History of the Restoration Movement

John T. Tillery


John Tillery was born in 1825 in Georgia. He was listed in the church roll book for the New Bethel church of Christ in Carroll County, Georgia, as having moved to Cullman County, Alabama and helping to settle the area in which he moved. It gives the date of September 10, 1890 as the beginning of the Beulah church of Christ in that area, with John Tillery as the first preacher for the church. Further information shows that he died December 30, 1907 and is buried in the Ebenezer Missionary Baptist Church cemetery, there in Cullman County..

Gospel Advocate Obituary For Elizabeth Tillery

On December 27, 1932, Sister Tillery, the widow of Elder John Tillery, of Cullman County, Ala., passed to her reward, at the age of ninety-six years. Sister Tillery was one of the most remarkable Christian women I ever knew. She rarely missed a Lords-day service, did most of her housework right, and looked after her business affairs with the agility of a much younger person, right up to her passing. Her faithfulness to the church and her family were the crowning principles of her life.

On November 19, 1859, she was married to John T. Tillery, a pioneer gospel preacher. To this union were born eleven children, seven of whom are yet living. Several times during her sickness she called them to her bed and exhorted them to be faithful to the Lord and meet her in heaven. She leaves a most faithful family of Christian children to mourn her loss. May the Lord bless them all.

-B. F. Moody, Joppa, Ala. Gospel Advocate, April 27, 1933, page 406.

Gospel Advocate Obituary For John Tillery

Elder John Tillery was born in Pike County, Ga., on August 5, 1824, and died at his home, near Vinemont, Ala., on December 30, 1907. He obeyed the gospel when he was about eighteen years of age, and from that time to the day of his death was an eminent Christian, much respected and loved by all good people who knew him.

He attended Franklin College in the years 1849 and 1850. He spent much of his life teaching school, and while engaged in this work he was also busy preaching the gospel as he had opportunity. On account of the infirmities of old age, he spent the last years of his life with his home congregation (Beulah), pleading with them with many tears to be faithful.

We have now parted with one who faithfully served God and the people according to the will of God in the sphere wherein divine providence had placed him. He was truly a shining light of whom it may be said, as of Jehoiada, that he did good in Israel. Thanks be to God for him and all the good which God wrought in and by him. The tendency of his teaching was to bring people to Christ as their way and to heaven as their end.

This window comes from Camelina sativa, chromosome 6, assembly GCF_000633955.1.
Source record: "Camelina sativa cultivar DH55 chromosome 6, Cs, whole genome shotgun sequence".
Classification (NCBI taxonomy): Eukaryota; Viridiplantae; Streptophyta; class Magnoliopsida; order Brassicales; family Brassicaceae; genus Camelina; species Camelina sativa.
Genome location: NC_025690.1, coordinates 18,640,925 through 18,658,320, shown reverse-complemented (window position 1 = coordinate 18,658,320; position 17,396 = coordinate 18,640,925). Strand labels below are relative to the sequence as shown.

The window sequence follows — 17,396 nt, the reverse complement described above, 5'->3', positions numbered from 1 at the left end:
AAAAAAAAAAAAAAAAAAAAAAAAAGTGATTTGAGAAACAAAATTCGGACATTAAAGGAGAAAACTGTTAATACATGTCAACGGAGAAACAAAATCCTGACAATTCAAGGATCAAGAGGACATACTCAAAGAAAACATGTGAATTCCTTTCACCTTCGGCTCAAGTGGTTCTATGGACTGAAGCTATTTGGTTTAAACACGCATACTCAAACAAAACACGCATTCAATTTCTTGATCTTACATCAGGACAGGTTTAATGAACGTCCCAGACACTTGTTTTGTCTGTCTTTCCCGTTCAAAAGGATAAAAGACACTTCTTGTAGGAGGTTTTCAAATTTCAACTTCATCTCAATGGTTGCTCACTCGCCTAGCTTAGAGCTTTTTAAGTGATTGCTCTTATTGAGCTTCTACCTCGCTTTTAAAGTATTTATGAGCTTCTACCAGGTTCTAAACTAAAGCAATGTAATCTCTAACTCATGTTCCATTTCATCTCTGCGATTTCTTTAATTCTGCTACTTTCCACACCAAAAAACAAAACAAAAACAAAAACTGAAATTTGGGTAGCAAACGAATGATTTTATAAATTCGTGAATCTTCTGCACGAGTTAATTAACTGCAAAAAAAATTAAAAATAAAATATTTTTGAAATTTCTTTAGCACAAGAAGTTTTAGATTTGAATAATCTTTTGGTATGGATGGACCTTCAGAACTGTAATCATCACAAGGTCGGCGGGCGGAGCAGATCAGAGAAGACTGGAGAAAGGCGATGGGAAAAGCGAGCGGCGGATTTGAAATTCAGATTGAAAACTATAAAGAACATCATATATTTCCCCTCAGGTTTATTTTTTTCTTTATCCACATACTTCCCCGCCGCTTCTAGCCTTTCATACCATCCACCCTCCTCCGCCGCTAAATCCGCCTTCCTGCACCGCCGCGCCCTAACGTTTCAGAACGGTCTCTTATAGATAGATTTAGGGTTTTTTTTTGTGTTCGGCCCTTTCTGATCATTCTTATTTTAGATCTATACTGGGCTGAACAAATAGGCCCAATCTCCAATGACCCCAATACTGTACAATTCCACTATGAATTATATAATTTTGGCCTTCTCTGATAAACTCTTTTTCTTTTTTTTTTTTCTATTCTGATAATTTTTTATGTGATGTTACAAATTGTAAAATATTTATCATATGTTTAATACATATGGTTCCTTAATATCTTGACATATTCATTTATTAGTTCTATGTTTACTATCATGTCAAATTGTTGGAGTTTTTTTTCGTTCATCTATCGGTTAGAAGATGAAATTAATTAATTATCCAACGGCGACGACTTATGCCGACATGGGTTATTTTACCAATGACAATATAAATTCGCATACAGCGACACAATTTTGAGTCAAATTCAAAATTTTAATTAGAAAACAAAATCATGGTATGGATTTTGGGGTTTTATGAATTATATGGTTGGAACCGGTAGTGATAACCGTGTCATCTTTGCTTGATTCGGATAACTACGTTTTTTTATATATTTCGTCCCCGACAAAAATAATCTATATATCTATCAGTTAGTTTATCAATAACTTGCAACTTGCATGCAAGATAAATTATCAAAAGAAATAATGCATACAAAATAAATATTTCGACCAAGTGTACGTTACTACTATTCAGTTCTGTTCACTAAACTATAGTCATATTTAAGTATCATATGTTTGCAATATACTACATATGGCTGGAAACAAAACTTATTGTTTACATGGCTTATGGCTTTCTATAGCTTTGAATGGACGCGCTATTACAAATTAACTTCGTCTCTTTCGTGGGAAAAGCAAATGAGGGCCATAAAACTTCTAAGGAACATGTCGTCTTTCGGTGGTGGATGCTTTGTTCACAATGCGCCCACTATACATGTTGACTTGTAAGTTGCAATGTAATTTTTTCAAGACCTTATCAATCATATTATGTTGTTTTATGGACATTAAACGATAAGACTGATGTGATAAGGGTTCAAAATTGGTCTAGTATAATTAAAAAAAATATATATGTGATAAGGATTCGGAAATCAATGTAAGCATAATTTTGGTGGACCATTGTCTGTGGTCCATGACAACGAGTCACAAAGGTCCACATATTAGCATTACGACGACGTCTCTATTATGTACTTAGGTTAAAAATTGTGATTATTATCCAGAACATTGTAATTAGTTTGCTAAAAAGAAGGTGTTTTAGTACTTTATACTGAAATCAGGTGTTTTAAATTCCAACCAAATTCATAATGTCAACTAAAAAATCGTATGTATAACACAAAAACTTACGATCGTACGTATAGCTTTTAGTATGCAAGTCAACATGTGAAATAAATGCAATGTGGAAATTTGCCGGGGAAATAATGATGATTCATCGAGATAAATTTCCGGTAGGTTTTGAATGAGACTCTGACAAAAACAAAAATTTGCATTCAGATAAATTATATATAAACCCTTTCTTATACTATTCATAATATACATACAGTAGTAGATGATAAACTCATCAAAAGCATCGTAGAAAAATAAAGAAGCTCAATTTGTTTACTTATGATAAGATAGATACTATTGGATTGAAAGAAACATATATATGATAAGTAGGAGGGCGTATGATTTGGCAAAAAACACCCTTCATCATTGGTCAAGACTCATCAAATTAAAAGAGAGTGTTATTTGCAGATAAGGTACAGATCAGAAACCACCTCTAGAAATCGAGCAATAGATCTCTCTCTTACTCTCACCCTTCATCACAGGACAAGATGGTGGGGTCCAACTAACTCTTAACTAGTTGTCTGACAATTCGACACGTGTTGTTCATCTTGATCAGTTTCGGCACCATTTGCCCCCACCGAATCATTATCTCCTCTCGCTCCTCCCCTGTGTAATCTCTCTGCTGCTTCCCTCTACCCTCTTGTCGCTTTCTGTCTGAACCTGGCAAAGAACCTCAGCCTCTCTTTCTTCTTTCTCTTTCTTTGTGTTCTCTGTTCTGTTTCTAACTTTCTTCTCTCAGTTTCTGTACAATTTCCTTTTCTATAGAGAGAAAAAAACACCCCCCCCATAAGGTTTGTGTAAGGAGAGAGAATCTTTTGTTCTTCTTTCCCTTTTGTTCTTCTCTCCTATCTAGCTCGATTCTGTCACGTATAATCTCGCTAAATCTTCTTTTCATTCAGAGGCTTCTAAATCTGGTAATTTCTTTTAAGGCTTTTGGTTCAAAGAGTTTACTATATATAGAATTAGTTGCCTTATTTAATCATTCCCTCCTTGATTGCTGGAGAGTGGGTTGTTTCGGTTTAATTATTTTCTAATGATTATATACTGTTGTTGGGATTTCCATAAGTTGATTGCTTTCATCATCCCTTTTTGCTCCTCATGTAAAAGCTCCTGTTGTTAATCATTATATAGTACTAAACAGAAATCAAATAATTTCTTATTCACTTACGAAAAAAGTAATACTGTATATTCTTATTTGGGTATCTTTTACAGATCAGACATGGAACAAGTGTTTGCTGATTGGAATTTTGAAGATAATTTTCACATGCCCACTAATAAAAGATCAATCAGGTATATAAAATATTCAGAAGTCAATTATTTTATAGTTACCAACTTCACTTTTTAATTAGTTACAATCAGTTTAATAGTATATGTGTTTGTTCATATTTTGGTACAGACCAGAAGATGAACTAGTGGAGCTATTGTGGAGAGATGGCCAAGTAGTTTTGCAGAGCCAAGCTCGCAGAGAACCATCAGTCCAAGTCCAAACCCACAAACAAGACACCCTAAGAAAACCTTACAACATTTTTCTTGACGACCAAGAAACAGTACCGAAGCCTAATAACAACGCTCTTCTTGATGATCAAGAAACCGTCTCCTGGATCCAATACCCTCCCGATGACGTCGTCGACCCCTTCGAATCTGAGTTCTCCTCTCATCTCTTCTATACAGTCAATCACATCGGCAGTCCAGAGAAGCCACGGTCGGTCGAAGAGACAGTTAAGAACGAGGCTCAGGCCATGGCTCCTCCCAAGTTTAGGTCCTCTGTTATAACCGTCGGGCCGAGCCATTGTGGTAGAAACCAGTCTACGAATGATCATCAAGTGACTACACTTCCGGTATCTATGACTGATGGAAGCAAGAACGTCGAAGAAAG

He discharged his duty as the head of a family well. Where he had a tent, God had an altar on which the morning and evening sacrifice was duly offered. His conversation in the world was blameless and harmless and without rebuke. He was a very good scholar and one of those wise men who not only lay up knowledge, but use it aright. He was my companion and tutor in the gospel for fifteen years. The work that I had with him increased my affection for him. On this account Epaphroditus was dear to Paul, who could scarcely bear the thought of parting with him. Though we submit patiently to the will of God, we think it is our duty, when we sow such precious seed, to bear it forth weeping and to sow it in tears. When Jonathan fell, David was distressed.

If Brother Tillery be fallen, we cannot but say that we are distressed, for very pleasant has he been unto us, and, therefore, very painful must it needs be to have him thus suddenly taken from us. The death of a faithful minister is a public loss. Our best friends are our souls friends. Our dear brother was always busy; and whatsoever his hand found to do, he did it with his might. Why should we not have sorrow when such a hand is withered? It was so much our right hand. At a time when the love of many waxed cold, at a time when the dividing spirit so much prevails, at a time when so many are bringing oil to our flames, it is sad to give up one who had such a healing spirit. Brother Tillery was one who blessed his household and was every way a blessing to it.

We give thanks to God for our brothers present happiness and past usefulness. Before Eli died, God called Samuel to take his place The Lord grant that it may be so in this case, that the name of the Lord may be glorified. He left behind a sorrowful widow, nine children, quite a number of grandchildren, and many brethren and friends to mourn his death.

-Thomas C. King., Lawrenceburg, Tenn. Gospel Advocate, May 28, 1908, page 346.

Directions To The Grave of Elder John Tillery

The grave location for Elder John Tillery is at the Ebenezer Cemetery across from Ebenezer Baptist Church between Vinemont and West Point in the northwestern part of Cullman County, Alabama. The approximate address is 2244 County Road 1242, Alabama, United States. From the I-65 Corridor, take the northern exit in Cullman, #310/Hwy. 157, and head northwest. Go about five miles and turn right on County Road 1242. Go 1.9 miles and the cemetery will be on your right, across from the church. Enter the center drive and just before you get to the first right turn, look to your left, about four rows. NOTE: The TILLERY name will NOT be facing you. You will need to look on the east side of the monument.

GPS Location
34°15'43.3"N 86°56'07.5"W
or D.d. 34.262019,-86.935407

Elizabeth - July 20, 1836 - December 27, 1932
John - August 5, 1825 - December 30, 1907
Their toils are past them, work is done
The fought the fight—the victory won

John Tillery
August 5, 1825
December 30, 1907

Photos Taken October, 2011
Courtesy of Scott Harp

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